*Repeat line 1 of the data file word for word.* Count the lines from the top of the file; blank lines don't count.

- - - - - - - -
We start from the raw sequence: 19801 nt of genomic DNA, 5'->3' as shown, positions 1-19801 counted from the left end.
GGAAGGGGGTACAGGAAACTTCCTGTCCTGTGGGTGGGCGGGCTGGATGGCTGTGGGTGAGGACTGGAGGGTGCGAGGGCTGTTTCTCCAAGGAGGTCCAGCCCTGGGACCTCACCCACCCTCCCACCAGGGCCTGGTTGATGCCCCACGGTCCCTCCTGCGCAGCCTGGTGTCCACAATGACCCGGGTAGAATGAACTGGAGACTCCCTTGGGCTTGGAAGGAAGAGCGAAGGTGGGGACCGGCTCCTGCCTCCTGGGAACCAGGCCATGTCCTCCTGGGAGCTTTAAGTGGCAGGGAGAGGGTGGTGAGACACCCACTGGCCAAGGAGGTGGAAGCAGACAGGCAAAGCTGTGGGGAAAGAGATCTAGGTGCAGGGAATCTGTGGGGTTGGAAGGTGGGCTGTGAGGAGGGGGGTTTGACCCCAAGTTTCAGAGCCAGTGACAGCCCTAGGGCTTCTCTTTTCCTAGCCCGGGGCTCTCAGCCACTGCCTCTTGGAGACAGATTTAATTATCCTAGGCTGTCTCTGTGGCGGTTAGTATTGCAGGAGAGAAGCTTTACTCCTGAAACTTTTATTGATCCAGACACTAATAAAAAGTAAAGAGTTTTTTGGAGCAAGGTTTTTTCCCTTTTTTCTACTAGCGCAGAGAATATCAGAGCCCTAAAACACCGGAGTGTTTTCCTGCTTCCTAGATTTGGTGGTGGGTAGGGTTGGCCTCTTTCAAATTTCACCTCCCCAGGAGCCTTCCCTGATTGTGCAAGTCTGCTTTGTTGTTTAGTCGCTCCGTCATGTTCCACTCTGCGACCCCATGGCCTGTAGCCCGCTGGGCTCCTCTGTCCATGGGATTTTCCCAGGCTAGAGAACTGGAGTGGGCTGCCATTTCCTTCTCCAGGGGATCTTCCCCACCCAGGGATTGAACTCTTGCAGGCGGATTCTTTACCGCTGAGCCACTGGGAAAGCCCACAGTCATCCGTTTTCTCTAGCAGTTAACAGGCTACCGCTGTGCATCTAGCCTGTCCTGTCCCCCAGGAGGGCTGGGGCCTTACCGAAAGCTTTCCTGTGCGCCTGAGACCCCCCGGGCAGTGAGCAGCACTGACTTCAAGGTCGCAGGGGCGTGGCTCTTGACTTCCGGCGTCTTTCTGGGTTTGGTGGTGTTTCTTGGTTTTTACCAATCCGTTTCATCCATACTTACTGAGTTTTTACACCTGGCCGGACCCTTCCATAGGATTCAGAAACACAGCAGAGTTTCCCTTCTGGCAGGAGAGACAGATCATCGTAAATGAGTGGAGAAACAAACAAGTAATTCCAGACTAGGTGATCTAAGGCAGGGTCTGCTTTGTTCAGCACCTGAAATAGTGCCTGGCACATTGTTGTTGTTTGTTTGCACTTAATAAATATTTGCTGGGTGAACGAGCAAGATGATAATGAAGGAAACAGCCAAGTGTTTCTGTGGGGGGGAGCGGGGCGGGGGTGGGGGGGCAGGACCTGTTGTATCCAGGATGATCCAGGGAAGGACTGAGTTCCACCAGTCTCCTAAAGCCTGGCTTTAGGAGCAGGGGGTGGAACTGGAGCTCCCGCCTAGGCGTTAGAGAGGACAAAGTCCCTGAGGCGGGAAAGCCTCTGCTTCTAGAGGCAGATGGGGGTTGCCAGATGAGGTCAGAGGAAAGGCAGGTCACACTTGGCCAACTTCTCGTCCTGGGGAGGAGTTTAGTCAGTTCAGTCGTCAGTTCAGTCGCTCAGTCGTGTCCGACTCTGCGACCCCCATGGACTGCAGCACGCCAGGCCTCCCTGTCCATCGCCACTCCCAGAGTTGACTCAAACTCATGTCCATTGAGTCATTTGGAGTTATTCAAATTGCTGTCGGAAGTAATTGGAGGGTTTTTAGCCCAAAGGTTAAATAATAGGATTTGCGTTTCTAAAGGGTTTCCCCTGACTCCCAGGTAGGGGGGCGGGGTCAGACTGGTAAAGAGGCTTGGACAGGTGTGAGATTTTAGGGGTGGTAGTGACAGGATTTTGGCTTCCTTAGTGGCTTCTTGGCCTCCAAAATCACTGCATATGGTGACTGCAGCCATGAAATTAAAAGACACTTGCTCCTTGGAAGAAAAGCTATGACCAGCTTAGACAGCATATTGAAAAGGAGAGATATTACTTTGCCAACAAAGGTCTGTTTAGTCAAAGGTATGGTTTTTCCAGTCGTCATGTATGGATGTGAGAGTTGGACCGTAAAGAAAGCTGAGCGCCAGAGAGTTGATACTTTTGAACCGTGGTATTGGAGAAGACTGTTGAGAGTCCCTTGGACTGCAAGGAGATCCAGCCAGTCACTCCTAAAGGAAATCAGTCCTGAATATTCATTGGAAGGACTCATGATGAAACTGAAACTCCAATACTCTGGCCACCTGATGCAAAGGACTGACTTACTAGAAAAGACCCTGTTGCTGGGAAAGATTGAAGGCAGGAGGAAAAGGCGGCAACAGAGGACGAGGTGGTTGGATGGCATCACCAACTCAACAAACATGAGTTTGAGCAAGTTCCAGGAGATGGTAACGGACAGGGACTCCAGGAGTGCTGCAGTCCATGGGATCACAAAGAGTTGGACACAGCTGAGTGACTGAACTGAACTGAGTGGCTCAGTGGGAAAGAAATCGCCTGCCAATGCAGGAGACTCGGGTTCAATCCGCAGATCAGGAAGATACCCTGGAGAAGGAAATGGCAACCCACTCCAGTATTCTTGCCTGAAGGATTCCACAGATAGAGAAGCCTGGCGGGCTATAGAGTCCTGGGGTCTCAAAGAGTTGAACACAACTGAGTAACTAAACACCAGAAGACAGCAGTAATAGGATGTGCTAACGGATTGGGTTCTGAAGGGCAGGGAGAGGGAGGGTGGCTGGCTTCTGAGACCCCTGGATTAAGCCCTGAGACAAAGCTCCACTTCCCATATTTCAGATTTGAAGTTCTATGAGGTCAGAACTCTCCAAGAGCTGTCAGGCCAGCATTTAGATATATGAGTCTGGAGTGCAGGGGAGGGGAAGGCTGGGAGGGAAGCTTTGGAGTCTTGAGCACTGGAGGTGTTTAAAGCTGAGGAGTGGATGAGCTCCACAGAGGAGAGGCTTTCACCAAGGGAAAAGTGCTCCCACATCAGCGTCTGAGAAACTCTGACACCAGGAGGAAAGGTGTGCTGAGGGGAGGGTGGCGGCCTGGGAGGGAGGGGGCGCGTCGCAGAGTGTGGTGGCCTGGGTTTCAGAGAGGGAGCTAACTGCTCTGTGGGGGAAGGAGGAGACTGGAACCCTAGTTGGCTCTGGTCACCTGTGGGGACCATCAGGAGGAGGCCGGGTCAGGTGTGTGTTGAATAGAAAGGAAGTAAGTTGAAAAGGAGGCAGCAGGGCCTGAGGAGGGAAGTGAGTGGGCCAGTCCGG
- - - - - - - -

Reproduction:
We start from the raw sequence: 19801 nt of genomic DNA, 5'->3' as shown, positions 1-19801 counted from the left end.